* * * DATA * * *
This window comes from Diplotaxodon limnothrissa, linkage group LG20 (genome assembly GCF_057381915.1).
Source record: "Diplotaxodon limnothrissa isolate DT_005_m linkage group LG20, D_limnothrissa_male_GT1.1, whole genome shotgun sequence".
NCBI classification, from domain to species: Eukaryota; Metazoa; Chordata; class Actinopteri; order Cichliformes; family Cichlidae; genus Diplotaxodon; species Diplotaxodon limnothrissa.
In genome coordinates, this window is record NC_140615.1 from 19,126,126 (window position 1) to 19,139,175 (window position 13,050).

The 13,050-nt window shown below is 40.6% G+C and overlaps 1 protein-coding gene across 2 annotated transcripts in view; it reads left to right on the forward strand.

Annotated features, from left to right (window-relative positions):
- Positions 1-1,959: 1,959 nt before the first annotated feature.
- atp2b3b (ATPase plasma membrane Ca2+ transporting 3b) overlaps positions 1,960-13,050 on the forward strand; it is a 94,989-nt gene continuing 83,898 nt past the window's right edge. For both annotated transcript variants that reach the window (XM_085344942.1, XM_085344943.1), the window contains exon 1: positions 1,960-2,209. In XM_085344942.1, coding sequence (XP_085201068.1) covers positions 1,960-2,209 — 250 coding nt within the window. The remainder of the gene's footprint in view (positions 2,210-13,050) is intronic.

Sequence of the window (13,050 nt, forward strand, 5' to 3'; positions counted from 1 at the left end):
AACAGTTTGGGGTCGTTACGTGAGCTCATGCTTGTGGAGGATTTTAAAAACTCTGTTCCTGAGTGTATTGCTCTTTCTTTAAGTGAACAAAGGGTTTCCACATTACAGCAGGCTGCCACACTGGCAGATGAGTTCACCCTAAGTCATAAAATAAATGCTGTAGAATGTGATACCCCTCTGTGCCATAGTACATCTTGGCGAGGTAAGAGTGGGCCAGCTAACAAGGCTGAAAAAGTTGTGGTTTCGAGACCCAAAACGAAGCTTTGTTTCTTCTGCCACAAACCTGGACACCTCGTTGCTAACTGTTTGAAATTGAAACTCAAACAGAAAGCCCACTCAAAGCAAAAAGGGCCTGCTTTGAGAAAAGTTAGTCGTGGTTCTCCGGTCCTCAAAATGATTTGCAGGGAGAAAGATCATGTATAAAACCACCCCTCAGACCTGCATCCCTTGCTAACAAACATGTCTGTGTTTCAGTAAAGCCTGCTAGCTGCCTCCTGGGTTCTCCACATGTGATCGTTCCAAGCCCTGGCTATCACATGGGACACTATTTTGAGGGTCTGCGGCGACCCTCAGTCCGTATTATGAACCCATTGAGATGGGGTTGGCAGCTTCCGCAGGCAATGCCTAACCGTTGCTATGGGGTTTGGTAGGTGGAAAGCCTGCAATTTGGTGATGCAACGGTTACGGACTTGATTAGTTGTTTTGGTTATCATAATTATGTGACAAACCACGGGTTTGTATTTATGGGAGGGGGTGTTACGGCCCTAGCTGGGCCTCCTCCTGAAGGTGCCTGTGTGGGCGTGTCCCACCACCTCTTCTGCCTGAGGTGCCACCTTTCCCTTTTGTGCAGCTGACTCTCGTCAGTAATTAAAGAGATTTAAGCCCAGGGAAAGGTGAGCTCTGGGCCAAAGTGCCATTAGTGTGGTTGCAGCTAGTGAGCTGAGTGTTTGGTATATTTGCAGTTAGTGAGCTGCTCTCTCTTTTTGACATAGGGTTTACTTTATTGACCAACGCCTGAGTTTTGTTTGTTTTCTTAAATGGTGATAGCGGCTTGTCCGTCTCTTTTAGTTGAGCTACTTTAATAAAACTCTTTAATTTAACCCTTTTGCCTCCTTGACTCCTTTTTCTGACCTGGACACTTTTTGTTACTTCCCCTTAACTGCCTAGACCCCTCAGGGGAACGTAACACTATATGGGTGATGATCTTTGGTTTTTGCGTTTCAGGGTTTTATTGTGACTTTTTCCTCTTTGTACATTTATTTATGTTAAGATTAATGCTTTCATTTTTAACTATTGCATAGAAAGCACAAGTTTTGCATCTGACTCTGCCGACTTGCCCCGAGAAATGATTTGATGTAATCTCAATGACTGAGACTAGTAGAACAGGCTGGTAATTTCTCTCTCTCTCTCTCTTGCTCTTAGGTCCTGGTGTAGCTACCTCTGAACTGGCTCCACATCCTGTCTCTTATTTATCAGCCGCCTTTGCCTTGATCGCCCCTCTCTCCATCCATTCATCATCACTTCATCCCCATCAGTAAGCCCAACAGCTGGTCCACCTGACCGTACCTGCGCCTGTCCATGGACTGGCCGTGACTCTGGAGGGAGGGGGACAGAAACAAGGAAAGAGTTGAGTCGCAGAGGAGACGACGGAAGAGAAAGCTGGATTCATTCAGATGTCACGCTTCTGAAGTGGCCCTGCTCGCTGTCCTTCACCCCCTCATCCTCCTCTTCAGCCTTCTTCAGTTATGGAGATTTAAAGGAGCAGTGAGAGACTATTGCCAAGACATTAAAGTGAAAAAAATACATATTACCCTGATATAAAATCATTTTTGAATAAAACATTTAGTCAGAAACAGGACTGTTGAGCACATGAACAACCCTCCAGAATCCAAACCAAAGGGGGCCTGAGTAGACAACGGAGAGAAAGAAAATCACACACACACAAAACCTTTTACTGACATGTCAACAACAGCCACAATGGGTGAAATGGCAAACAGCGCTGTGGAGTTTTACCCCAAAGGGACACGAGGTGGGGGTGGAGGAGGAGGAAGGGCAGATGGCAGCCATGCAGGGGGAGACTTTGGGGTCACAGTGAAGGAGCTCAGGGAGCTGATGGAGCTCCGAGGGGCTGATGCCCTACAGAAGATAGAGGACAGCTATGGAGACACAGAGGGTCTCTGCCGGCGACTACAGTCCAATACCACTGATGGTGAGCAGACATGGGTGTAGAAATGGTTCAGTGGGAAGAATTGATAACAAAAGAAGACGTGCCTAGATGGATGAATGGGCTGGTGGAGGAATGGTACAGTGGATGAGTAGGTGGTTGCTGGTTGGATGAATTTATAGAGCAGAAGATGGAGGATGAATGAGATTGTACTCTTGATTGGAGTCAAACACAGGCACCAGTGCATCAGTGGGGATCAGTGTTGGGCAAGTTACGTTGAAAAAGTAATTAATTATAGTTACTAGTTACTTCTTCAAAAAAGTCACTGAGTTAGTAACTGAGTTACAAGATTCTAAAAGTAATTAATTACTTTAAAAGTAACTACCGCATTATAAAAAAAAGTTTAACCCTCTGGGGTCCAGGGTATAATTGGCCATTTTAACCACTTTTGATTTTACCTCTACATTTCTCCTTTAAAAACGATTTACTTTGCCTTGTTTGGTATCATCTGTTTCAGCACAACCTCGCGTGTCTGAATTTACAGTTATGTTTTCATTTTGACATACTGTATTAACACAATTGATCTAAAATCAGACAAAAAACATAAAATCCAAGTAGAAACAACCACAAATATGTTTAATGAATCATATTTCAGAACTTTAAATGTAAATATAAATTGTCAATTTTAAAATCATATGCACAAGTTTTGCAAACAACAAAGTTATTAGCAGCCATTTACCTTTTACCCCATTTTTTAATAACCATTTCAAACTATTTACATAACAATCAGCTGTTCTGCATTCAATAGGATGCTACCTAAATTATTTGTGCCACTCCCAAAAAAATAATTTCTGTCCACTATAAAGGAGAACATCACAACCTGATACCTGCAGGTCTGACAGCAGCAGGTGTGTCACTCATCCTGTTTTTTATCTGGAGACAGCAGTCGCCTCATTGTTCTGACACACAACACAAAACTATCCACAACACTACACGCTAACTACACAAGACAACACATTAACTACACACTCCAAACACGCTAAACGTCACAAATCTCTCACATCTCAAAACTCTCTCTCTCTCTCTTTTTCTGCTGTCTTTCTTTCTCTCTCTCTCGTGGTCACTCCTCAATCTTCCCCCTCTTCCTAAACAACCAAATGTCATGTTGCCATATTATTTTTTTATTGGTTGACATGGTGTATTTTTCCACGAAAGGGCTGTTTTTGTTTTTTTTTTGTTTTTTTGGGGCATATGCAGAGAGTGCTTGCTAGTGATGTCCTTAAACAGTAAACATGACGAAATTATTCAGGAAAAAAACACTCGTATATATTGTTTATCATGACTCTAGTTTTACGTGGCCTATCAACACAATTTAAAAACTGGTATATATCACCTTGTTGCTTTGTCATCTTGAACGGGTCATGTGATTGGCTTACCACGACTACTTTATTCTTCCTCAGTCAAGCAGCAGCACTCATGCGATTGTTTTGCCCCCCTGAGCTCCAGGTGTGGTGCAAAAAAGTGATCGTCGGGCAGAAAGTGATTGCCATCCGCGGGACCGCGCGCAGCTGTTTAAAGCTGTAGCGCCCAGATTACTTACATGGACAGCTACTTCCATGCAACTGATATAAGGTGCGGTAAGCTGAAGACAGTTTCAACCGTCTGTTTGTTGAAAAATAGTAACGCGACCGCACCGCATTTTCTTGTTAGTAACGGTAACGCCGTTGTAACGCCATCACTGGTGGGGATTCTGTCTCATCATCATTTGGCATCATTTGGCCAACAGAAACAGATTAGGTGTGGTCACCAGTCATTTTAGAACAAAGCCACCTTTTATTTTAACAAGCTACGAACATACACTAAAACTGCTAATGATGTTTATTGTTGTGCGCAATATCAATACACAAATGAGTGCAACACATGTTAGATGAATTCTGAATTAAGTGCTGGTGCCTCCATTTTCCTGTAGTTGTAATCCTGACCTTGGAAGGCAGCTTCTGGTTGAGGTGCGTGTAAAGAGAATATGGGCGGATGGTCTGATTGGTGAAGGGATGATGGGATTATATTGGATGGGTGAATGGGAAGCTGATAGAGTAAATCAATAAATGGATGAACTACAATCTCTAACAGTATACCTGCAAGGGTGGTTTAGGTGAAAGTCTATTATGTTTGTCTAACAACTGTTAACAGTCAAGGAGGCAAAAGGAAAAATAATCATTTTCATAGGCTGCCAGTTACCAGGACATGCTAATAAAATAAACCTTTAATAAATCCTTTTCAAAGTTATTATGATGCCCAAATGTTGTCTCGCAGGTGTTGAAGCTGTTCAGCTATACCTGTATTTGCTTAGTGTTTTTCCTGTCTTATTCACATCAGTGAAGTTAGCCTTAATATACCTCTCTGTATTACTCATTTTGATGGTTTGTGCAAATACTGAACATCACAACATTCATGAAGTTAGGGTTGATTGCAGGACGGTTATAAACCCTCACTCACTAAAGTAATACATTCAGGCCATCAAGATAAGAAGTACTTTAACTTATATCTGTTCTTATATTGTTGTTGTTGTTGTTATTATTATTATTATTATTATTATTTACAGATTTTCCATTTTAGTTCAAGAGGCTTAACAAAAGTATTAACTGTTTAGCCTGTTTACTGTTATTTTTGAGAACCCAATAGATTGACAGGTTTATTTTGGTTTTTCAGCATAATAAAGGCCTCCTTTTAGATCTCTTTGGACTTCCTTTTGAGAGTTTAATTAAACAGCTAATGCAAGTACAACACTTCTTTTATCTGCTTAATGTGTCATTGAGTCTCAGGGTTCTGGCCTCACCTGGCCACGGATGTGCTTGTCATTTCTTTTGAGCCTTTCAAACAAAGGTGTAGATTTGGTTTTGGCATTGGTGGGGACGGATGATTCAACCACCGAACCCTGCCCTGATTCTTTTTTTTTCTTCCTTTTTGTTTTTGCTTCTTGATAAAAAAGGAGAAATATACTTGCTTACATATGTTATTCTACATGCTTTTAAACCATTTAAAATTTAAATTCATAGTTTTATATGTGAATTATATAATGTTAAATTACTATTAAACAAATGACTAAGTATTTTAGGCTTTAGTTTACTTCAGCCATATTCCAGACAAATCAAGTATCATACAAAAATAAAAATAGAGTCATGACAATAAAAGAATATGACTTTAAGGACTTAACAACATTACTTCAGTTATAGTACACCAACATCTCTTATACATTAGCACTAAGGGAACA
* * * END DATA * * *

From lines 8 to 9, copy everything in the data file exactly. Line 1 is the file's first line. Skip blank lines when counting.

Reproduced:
- atp2b3b (ATPase plasma membrane Ca2+ transporting 3b) overlaps positions 1,960-13,050 on the forward strand; it is a 94,989-nt gene continuing 83,898 nt past the window's right edge. For both annotated transcript variants that reach the window (XM_085344942.1, XM_085344943.1), the window contains exon 1: positions 1,960-2,209. In XM_085344942.1, coding sequence (XP_085201068.1) covers positions 1,960-2,209 — 250 coding nt within the window. The remainder of the gene's footprint in view (positions 2,210-13,050) is intronic.

Sequence of the window (13,050 nt, forward strand, 5' to 3'; positions counted from 1 at the left end):